Visiting the Shah Cheragh mosque in Shiraz, Iran can be a somber and, for lack of a better word, religious experience, yet the interior of the central temple looks as though a disco ball exploded, covering nearly every surface with glittering shards of glass and mirror.
The site began as a funereal monument with a mythic past.
As the story goes, around 900 CE a wanderer caught site of a mysterious light shining off in the distance and went to investigate. He found a luminous grave that, when excavated, was found to hold the armored corpse of an important Muslim figure.
Thus the site became a popular pilgrimage site for Shia Muslims, and a domed tomb structure was created to house the grave.
The site was improved and expanded over the centuries with religious schools and other facilities being added to the complex.
In the 14th century the site’s signature mirrorball decoration was ordered at the behest of Queen Tash Khātūn who wanted the mosque intensify any light a thousand times over, the name “Shah Cheragh” roughly translating to “King of the Light” in Persian.
Despite being damaged by human hands and natural disasters over the centuries, the mosque has been maintained and repaired and shines brightly even today.
The increasingly sprawling site is still an extremely important pilgrimage location for Shia Muslims, however visitors of any faith are likely to marvel at the sheer beauty of this glassy wonder.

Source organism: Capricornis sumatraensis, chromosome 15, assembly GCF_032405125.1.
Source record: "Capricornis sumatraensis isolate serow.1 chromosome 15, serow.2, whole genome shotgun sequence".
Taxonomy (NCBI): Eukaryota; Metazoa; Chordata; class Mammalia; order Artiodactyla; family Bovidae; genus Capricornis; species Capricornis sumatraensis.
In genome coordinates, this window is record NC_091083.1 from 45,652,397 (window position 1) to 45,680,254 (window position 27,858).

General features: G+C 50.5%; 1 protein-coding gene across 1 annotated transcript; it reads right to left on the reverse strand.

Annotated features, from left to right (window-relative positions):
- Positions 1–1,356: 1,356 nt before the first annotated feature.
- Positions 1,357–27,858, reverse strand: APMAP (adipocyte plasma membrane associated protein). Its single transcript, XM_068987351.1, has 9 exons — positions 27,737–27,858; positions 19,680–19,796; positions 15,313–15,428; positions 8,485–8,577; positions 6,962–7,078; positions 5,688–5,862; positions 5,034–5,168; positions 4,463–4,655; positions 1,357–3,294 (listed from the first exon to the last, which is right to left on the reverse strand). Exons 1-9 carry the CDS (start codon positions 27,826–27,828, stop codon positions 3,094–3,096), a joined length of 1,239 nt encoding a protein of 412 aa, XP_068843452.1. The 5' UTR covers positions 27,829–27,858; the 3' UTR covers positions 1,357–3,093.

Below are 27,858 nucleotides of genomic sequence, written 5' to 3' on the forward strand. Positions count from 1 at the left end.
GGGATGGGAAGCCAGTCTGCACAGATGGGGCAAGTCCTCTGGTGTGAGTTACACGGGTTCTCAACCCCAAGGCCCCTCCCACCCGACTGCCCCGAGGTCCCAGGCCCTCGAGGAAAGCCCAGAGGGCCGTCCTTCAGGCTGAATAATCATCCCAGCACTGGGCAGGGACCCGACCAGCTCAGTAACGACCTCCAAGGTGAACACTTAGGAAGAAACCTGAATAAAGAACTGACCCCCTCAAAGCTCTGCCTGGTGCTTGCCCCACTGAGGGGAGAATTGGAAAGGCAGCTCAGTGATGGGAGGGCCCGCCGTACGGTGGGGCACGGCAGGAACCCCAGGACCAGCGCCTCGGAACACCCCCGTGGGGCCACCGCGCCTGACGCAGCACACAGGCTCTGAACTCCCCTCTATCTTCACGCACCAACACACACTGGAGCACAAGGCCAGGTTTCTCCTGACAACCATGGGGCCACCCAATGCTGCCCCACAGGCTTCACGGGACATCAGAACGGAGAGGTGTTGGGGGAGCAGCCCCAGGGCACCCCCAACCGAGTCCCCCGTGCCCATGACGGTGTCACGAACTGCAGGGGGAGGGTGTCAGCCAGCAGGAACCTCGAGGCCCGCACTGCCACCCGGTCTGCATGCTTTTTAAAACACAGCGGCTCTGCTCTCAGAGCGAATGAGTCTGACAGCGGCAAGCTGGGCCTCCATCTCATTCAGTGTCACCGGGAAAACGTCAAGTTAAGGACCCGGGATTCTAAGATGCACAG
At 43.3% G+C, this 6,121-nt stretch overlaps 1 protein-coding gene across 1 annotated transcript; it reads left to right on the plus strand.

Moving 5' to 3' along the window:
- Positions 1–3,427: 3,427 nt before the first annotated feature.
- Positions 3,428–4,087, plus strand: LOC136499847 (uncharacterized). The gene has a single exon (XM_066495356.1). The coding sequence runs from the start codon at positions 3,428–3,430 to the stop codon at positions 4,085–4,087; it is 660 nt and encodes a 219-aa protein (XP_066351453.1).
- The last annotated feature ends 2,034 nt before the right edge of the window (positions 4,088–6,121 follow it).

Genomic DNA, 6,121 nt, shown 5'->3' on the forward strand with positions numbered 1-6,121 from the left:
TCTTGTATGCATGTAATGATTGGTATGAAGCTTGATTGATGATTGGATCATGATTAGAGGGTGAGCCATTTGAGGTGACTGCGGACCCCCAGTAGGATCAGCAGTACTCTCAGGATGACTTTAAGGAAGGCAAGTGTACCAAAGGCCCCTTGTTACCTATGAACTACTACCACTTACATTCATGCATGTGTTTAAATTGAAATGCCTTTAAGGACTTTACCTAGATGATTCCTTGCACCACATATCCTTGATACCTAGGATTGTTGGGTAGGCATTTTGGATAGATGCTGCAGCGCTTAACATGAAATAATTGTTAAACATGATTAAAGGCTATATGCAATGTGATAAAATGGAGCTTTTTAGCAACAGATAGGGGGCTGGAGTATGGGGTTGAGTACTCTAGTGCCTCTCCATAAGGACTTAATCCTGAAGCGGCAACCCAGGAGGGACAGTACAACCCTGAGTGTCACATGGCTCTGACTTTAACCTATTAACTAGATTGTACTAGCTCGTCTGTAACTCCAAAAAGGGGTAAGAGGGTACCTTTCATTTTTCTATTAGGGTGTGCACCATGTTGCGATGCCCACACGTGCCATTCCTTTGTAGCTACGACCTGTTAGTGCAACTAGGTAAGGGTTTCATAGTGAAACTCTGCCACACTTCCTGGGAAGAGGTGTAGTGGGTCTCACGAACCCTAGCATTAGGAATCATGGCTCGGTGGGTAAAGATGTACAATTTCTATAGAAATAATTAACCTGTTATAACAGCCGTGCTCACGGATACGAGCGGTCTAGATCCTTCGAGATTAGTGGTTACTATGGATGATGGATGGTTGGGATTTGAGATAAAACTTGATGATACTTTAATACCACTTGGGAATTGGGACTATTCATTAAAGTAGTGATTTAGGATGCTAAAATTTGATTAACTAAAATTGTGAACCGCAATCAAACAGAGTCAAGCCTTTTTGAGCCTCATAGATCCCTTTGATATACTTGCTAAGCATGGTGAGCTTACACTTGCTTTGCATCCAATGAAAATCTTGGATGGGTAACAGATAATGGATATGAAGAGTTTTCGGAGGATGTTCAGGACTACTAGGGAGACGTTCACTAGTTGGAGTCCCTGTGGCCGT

Oum al-Maa Lake, Ubari Sand Sea. Photo credit: unknown
The Ubari Sand Sea is a vast area of towering sand dunes in the Fezzan region of south-western Libya.
But 200,000 years ago, this was a wet and fertile region with plenty of rainfall and flowing rivers.
These rivers fed a vast lake, the size of Czech Republic, in the Fezzan basin called Lake Megafezzan. During humid periods the lake reached a maximum size of 120,000 square kilometers.
Oum al-Maa Lake. Photo credit: George Steinmetz
Climate change caused the region, a part of Sahara, to gradually dry up and between 3,000 to 5,000 years ago, the lake evaporated away into thin air. Traces of this great lake still exist today in the form of micro lakes scattered among the towering dunes like wet patches in the desert.
Currently there are about 20 lakes in the Ubari Sand Sea – beautiful palm-fringed oases that appear like anomalies in the harsh desert environment.
The Sahara Desert is the last place you’d expect to find snow.
It is, after all, one of the driest and hottest regions of the world with an average temperature of 30C.
But in a surreal turn of events to mark the end of an already surreal year, the small desert town of Ain Sefra in Algeria woke up yesterday to find that the red sand dunes had unexpectedly turned white.
The bizarre phenomenon was caught on camera by amateur photographer Karim Bouchetata.
“Everyone was stunned to see snow falling in the dessert,” he said. “It is such a rare occurrence.
It looked amazing as the snow settled on the sand and made a great set of photos.
The snow stayed for about a day and has now melted away.” This is only the second time in living memory that snow has fallen on the Sahara.
The first time was in February 1979, also in Algeria.